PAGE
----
Water in Kansas

In most years, precipitation in the form of rain, sleet, or snow is greatest in eastern Kansas and gradually declines toward the west. The wettest spot, on average, gets 45 inches per year and the driest less than 20 inches. As a result, eastern Kansas has more surface waterrivers, creeks, lakes, and wetlands. Few Kansas lakes and ponds are naturally occurring. Most were created when a dam was built across a river or creek and a big pool of water from the stream built up behind the dam.

Normal Annual Precipitation in Kansas
Normal annual precipitation (1961-1990) in Kansas. The area west of the dashed line shows the extent of the High Plains aquifer in Kansas (from Goodin et al., 1995).

Although western Kansas has few rivers and lakes, a vast amount of life-sustaining water has been found underground in aquifers. Known as groundwater, the water in aquifers is not in big underground lakes but in small, interconnecting pores in subsurface rocks and sediment. Not all subsurface rock formations are porous, so only some contain groundwater. Almost all of the water in western and much of central Kansas used for drinking, irrigation of crops, business, and industry comes from the expansive High Plains aquifer that underlies parts of eight states. Thousands of wells drilled in Kansas are used to pump the groundwater out.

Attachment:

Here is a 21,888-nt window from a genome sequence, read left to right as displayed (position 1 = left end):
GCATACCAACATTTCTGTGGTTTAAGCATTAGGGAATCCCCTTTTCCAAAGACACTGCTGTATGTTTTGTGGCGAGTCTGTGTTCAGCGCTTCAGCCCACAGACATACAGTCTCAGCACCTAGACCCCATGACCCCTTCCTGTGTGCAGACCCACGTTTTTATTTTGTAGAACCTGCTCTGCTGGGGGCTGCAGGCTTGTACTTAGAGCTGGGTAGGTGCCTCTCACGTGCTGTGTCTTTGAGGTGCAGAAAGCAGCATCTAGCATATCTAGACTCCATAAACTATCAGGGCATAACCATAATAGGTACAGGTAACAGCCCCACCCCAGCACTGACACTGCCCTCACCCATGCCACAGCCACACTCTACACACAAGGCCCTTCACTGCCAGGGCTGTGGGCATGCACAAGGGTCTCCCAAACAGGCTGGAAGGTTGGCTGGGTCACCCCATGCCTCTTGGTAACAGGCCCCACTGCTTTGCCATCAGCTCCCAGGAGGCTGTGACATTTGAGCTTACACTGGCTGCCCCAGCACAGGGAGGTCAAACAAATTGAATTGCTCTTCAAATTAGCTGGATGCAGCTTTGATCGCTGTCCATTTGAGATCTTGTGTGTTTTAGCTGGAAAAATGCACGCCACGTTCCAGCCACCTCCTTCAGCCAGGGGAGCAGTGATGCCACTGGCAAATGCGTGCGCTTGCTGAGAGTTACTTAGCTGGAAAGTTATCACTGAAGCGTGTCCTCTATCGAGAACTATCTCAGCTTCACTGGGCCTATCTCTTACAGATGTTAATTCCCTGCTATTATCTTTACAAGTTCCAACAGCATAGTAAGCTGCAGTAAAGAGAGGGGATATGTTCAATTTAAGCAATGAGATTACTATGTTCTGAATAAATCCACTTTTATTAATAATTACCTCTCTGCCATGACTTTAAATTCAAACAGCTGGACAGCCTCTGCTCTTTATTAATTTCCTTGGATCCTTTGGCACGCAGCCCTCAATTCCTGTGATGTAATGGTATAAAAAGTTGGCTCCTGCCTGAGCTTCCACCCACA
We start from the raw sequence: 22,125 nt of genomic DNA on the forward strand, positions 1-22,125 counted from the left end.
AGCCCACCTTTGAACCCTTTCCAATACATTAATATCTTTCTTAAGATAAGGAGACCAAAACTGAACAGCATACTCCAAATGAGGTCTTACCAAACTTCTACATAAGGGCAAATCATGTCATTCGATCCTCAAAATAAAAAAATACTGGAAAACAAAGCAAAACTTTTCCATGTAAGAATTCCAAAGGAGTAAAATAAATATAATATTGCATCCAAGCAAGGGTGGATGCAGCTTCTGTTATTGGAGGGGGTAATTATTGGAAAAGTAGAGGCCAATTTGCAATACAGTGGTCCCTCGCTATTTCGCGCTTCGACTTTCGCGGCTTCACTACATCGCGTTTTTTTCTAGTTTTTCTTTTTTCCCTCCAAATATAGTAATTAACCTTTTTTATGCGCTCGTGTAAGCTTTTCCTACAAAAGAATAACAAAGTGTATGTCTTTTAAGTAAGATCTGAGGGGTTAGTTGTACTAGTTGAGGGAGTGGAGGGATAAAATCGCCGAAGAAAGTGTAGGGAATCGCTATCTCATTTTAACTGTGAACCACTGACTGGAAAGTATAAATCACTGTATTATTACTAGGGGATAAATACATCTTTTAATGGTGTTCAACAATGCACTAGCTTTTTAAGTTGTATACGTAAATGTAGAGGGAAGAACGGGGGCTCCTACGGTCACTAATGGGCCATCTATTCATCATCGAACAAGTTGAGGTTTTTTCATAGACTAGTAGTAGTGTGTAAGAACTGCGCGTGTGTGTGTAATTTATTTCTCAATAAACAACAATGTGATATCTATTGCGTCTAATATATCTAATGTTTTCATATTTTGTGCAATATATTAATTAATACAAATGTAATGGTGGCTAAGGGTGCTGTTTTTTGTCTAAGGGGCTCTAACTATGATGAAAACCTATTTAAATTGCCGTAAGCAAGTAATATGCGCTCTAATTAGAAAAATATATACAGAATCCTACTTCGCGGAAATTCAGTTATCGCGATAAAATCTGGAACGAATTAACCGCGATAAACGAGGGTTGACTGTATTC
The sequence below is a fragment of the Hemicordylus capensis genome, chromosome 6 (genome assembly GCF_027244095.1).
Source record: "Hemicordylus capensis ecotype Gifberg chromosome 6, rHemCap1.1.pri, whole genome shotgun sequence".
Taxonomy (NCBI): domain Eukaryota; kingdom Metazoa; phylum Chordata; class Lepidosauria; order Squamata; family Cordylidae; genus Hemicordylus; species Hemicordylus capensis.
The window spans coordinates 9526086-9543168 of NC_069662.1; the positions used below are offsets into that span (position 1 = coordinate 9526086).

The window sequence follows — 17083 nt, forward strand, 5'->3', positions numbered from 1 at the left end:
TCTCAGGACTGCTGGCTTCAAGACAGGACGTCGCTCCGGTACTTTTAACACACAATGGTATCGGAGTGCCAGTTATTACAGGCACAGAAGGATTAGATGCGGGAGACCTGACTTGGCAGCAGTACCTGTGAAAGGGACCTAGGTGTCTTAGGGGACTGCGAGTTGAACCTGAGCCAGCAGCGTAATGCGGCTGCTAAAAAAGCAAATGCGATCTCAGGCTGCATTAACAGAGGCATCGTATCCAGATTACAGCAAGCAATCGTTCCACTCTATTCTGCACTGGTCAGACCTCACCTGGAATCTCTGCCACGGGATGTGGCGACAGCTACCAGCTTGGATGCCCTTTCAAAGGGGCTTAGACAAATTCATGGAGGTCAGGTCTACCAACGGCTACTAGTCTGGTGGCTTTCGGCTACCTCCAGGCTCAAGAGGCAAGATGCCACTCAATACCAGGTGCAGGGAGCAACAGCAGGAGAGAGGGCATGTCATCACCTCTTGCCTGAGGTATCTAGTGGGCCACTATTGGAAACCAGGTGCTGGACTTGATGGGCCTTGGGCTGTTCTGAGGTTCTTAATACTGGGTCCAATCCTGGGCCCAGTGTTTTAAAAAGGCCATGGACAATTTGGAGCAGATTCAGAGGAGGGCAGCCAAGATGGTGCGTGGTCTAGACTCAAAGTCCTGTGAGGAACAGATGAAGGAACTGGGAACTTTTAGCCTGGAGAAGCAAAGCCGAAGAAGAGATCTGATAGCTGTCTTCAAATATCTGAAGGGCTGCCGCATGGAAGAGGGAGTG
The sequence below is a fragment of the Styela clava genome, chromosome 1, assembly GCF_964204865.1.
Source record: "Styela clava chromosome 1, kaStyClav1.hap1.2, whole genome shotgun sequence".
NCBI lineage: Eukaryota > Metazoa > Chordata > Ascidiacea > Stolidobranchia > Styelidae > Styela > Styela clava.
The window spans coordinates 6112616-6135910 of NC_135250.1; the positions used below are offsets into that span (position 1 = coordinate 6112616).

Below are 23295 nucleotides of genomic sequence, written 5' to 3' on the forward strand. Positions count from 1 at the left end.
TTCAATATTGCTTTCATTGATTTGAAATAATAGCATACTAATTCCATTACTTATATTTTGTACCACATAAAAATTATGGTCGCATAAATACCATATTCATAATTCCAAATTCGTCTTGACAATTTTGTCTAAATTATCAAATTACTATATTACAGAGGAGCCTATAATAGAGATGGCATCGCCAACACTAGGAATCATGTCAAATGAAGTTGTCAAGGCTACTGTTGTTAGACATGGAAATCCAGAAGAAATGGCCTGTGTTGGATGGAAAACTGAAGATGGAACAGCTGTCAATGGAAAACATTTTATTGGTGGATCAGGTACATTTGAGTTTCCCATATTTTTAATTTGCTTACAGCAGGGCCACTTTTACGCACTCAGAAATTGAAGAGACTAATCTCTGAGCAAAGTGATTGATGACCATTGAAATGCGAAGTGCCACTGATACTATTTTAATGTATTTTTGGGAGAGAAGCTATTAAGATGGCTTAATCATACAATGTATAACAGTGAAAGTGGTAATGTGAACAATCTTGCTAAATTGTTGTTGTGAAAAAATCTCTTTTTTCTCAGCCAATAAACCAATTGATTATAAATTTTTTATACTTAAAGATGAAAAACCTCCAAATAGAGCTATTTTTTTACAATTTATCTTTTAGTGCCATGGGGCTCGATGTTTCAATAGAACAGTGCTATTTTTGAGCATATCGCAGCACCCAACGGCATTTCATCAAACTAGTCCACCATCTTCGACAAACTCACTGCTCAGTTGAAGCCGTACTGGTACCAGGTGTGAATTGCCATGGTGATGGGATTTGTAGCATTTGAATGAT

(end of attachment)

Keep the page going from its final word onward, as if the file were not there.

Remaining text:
Kansas cities and towns are mainly located near rivers or creeks, even in the western half of the state, because water was essential to early settlements. Before the extent of major groundwater sources, such as the High Plains aquifer, had been determined, digging wells in search of water was hit or miss. Towns not on streams were often built near springs.